Adding canakinumab to SoC confers no survival benefit in advanced NSCLC
The addition of the monoclonal anti-interleukin-1β antibody canakinumab to the standard of care (SoC) regimen of platinum doublet chemotherapy and pembrolizumab in the first-line setting did not improve progression-free survival (PFS) or overall survival (OS) in patients with advanced non-small-cell lung cancer (NSCLC), results of the phase III CANOPY-1 trial showed.
Study participants were 643 patients (median age 63 years, 71–72 percent male) with previously untreated stage IIIB–IV NSCLC of any histology (69–70 percent with non-squamous histology), known PD-L1 status, ECOG performance status 0–1, and without EGFR and/or ALK alterations. They received four cycles of intravenous pembrolizumab and histology-guided platinum-based doublet chemotherapy Q3W and were randomized 1:1 to receive either subcutaneous canakinumab (200 mg) or placebo Q3W. This was followed by canakinumab or placebo (based on previous randomization) plus pembrolizumab with or without pemetrexed as maintenance.
About 91 percent of patients had stage IV disease at baseline. Eleven and nine percent of patients in the canakinumab and placebo groups, respectively, had brain metastases, 47 and 48 percent, respectively, had PD-L1 <1 percent, and 78 and 83 percent, respectively, were current/former smokers.
After a median follow-up of 4.8 months, PFS did not significantly differ between patients who received canakinumab or placebo (median 6.8 months in each group; hazard ratio [HR], 0.85, 95 percent confidence interval [CI], 0.67–1.09; pone-sided=0.102). [AACR 2022, abstract CT037]
OS was also not significantly different between patients who received canakinumab or placebo after a median follow-up of 16.2 months (median 20.8 vs 20.2 months; HR, 0.87, 95 percent CI, 0.70–1.10; pone-sided=0.123).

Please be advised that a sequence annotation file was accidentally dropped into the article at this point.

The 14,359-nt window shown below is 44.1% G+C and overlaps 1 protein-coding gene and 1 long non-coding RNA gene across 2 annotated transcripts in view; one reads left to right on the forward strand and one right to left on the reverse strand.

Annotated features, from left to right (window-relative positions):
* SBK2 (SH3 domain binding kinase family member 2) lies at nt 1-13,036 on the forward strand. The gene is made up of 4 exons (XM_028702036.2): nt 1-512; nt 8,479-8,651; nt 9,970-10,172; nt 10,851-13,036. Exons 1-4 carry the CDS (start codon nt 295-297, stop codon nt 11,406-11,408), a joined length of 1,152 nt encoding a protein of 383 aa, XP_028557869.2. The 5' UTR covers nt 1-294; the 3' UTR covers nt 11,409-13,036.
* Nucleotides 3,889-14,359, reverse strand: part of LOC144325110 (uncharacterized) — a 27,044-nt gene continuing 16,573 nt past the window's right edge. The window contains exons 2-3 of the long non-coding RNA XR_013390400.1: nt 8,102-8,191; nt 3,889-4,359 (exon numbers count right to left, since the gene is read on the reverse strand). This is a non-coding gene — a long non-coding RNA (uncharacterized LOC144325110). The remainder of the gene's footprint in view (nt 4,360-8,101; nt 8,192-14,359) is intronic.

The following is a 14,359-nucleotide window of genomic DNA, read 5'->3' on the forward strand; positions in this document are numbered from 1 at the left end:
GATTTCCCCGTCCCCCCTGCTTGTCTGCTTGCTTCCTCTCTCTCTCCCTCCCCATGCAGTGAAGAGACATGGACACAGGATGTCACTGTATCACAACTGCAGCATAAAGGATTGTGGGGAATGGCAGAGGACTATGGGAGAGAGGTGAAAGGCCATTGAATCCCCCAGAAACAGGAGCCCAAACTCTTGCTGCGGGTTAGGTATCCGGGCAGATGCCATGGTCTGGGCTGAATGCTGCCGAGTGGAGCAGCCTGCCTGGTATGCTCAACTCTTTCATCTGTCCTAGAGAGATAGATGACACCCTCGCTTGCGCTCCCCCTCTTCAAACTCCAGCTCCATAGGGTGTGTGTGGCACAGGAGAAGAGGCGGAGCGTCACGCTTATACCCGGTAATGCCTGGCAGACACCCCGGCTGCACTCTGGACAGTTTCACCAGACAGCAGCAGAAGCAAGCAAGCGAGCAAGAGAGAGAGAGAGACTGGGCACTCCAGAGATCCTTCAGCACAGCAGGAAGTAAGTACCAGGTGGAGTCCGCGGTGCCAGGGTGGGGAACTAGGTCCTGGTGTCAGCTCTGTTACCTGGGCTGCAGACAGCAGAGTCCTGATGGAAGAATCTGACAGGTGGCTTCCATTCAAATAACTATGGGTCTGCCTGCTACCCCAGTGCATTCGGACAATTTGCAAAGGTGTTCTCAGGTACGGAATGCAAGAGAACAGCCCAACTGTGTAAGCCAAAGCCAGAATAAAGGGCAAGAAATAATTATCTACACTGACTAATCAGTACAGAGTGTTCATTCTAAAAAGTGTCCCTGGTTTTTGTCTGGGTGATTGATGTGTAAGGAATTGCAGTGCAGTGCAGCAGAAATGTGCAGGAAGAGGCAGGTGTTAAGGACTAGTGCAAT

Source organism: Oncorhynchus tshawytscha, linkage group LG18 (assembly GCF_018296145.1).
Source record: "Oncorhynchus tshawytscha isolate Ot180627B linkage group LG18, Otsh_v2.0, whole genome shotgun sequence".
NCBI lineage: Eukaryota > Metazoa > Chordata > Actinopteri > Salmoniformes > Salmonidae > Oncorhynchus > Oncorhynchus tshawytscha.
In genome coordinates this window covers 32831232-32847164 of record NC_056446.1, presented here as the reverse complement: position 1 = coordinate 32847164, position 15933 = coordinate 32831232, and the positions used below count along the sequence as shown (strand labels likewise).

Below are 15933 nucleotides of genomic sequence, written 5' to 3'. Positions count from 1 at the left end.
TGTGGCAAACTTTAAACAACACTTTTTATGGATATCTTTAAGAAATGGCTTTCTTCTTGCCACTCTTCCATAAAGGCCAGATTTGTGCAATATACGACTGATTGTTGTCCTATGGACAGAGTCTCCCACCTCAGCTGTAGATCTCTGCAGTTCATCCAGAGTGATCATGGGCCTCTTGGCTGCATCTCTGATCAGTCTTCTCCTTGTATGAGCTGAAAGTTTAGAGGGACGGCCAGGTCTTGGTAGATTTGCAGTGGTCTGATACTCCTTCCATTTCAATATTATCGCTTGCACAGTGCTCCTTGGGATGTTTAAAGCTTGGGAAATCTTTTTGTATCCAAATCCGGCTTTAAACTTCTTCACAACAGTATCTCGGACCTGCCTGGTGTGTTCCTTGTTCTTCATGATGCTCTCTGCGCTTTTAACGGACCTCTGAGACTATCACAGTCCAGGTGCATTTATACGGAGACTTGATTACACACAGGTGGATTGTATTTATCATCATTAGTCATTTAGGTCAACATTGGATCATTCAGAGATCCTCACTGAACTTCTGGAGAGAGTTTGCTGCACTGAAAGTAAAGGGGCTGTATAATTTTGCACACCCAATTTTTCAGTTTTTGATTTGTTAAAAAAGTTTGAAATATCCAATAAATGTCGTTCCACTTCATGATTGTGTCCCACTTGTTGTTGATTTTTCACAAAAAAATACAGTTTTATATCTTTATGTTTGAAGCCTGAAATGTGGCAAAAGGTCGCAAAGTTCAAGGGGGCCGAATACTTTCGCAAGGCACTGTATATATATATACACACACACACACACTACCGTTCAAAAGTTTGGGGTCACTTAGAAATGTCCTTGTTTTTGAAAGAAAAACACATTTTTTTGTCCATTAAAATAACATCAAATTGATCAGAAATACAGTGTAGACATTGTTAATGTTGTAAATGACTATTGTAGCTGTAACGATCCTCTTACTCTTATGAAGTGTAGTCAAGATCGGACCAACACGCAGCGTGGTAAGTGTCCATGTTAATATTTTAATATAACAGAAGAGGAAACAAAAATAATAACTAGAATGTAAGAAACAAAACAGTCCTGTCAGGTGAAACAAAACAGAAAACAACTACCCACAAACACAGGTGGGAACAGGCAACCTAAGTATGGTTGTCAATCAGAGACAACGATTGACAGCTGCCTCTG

“We did not observe any significant biomarker subsets that especially benefitted from the addition of canakinumab,” said study author Dr Daniel Tan from the National Cancer Centre Singapore.
Overall response rate was comparable between the canakinumab and placebo arms (45.6 percent vs 45.5 percent), with disease control rates of 86.9 and 84.8 percent, respectively. One canakinumab and three placebo recipients achieved complete response, 45.3 and 44.6 percent, respectively, partial response, and 41.3 and 39.3 percent, respectively, had stable disease. Duration of response was a median 14.3 and 13.6 months, respectively.
Patient-reported outcomes based on EORTC QLQ-LC13* showed benefits with the addition of canakinumab vs placebo in terms of delaying time to deterioration of cough (median not evaluable [NE] vs 23.06 months; HR, 0.59; pone-sided=0.0007), chest pain (median NE vs 22.14 months; HR, 0.62; pone-sided=0.002), and dyspnoea (median 19.61 vs 11.50 months; HR, 0.66; pone-sided=0.0005).
Grade 3–4 adverse events (AEs) were reported in 64.1 and 59.3 percent of canakinumab and placebo recipients, respectively, with 57.2 and 51.9 percent, respectively, deemed treatment related. Twenty-four and 18.6 percent, respectively, experienced grade 3–4 treatment-related serious AEs. AEs led to discontinuation of any study drug in 22.5 and 18.9 percent of canakinumab and placebo recipients, respectively, and serious AEs led to death in 11.6 and 14.6 percent, respectively.
There were more dose adjustments and interruptions due to AEs in the canakinumab vs placebo arm, noted Tan.
The most common grade 3–4 AEs in the canakinumab vs placebo arms were anaemia (16.3 percent vs 20.5 percent), neutropenia (24.4 percent vs 16.8 percent), and decreased neutrophil count (13.4 percent vs 11.5 percent).
“No unexpected safety findings were observed with the addition of canakinumab to pembrolizumab plus platinum doublet chemotherapy,” said Tan.
Twenty-four and 22 percent of patients in the canakinumab and placebo arms, respectively, are still on treatment. The median duration of treatment was 8.7 and 7.9 months, respectively. The primary reason for treatment discontinuation was progressive disease (46.6 and 45.8 percent, respectively).
According to exploratory analysis, baseline high sensitivity C-reactive protein and interleukin 6 levels were prognostic factors with a decrease in levels noted in both study arms, but especially so with canakinumab, said Tan.